"If you have been notified that your individual market policy will not be renewed, you will be eligible for a hardship exemption and will be able to enroll in catastrophic coverage," said the HHS memo

Sebelius' letter to Warner called the new hardship exemption "temporary," saying the new approach stems from the administration's commitment "to ensuring the smoothest transition possible for those who need to find a new health plan" that conforms to the Affordable Care Act. 

Under the federal health law,  individual policies that do not provide ten essential health benefits must be cancelled. Some consumers who received cancellation notices said they are struggling to find an affordable ACA-compliant policy.

Those who want to purchase catastrophic coverage will still have to apply for the exemption, making it unclear whether that can happen in time for the Dec. 23 deadline.

Giving anyone with a canceled policy a hardship exemption also legally excuses them from having to pay a penalty if they are going without ACA-compliant coverage.

The new policy isn't sitting well with insurers. "This latest rule change could cause significant instability in the marketplace and lead to further confusion and disruption for consumers," said a statement from Karen Ignagni, president and CEO of America's Health Insurance Plans.

And Tim Jost, a professor at the Washington and Lee University School of Law, noted that insurers have every right to be unhappy. "Allowing individuals with cancelled policies to purchase catastrophic policies is likely to cause problems for insurers who will now have to cover older and less healthy individuals through catastrophic policies priced for younger and healthier individuals," he wrote in a blog post for the policy journal "Health Affairs." "At the same time, however, the policy will siphon off individuals who were healthy enough to find affordable coverage in the pre-ACA market and who might have purchased non-catastrophic qualified health plans in the exchange."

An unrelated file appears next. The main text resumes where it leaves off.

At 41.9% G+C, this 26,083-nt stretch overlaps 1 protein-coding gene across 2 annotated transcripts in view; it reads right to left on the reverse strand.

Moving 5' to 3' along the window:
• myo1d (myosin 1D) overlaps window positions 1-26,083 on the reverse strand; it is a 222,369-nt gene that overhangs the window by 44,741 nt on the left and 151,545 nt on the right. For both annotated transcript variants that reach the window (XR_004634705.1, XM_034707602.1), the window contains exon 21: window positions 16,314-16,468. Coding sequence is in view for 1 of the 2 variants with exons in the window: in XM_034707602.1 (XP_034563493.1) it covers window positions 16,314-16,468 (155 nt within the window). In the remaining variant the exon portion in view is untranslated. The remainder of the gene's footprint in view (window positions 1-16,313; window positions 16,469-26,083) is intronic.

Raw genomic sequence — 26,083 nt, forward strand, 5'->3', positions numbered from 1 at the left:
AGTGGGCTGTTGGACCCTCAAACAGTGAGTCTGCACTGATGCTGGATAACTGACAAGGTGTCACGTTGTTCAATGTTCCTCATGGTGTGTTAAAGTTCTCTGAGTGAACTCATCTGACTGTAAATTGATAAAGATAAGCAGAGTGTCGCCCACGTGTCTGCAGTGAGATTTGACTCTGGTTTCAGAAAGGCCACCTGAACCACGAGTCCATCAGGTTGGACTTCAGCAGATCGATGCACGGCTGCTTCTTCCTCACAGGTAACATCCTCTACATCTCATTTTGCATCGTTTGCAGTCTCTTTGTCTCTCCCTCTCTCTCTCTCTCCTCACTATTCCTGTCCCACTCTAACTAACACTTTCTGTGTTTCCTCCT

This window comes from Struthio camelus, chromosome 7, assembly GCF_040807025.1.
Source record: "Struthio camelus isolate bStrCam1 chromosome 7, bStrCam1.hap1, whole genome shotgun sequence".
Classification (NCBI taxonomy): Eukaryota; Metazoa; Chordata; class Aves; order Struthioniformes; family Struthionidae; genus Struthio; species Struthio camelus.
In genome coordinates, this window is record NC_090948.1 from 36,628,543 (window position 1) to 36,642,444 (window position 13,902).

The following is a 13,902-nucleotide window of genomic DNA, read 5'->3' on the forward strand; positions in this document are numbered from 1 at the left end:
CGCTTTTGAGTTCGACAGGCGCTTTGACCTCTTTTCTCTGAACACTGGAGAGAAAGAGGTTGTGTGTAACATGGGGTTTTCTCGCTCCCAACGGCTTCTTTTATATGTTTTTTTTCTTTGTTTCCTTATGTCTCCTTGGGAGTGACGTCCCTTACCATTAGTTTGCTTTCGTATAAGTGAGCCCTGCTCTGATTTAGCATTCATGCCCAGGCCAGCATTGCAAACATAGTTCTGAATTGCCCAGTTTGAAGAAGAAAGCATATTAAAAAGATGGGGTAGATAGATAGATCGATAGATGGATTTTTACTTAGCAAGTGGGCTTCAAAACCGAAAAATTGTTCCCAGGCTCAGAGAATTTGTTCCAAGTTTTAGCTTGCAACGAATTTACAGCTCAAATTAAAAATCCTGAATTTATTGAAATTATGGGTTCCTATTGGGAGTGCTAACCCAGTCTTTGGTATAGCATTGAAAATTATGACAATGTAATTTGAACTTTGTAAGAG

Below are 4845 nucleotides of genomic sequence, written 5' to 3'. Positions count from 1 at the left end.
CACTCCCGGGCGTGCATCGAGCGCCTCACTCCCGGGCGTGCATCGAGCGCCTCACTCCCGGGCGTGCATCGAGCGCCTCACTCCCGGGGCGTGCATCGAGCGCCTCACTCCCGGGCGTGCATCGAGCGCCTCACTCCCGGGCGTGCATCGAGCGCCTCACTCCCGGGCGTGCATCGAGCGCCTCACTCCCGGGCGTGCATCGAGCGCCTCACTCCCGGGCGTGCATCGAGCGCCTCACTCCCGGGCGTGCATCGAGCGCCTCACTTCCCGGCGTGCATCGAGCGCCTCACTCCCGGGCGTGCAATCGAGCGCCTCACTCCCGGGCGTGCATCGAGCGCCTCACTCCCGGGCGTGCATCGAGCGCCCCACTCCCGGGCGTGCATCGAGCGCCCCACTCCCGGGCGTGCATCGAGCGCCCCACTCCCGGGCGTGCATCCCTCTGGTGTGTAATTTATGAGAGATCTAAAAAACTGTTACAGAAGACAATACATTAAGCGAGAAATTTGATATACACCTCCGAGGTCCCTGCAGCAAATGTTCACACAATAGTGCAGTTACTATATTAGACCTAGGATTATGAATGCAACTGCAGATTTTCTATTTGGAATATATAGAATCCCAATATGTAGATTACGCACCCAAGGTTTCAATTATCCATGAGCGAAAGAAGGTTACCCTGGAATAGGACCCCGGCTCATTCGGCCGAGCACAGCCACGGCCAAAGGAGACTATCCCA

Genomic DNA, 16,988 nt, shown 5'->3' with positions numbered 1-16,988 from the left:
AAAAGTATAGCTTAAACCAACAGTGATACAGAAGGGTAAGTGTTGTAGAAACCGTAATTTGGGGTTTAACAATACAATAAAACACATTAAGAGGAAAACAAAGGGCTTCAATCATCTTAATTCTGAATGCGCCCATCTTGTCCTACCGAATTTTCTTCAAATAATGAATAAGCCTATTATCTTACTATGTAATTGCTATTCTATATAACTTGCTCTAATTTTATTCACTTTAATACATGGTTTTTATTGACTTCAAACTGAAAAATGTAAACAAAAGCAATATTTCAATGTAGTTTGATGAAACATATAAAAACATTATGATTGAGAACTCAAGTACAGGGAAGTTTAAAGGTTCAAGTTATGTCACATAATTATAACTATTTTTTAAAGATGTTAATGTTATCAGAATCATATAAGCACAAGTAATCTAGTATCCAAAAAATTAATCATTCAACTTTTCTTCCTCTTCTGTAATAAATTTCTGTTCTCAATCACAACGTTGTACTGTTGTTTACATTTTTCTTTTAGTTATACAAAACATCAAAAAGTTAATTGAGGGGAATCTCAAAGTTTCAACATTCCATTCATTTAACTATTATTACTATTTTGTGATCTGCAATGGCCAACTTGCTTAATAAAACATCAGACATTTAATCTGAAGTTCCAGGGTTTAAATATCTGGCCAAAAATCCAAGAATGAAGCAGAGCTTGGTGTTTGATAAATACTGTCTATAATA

But Jost also wrote it's unlikely that many of those with cancelled policies will simply opt out of the market altogether. "These are people who already purchased insurance without the mandate," he points out. And without any subsidies.

The White House policy change could also stir up larger political challenges for the federal health law. "Republicans will immediately begin calling for the uninsured to get the same exemption [as those whose policies were cancelled], Ezra Klein writes in The Washington Post's Wonkblog. "What will the Obama administration say in response?" asks Klein. "Why are people who [sic] plans were canceled more deserving of help than people who couldn't afford a plan in the first place?"

Correction: On Dec. 22, 2013, a sentence describing catastrophic plans as only covering major medical issues was deleted. Under the ACA, a "catastrophic" plan, also known as a "Minimum Plan," has to provide coverage for basic services as well. The sentence regarding the ten services the ACA requires of health plans was amended to reflect that the ten services are "essential health benefits" rather than "preventive services." Some, but not all, of the ten benefits are preventive services.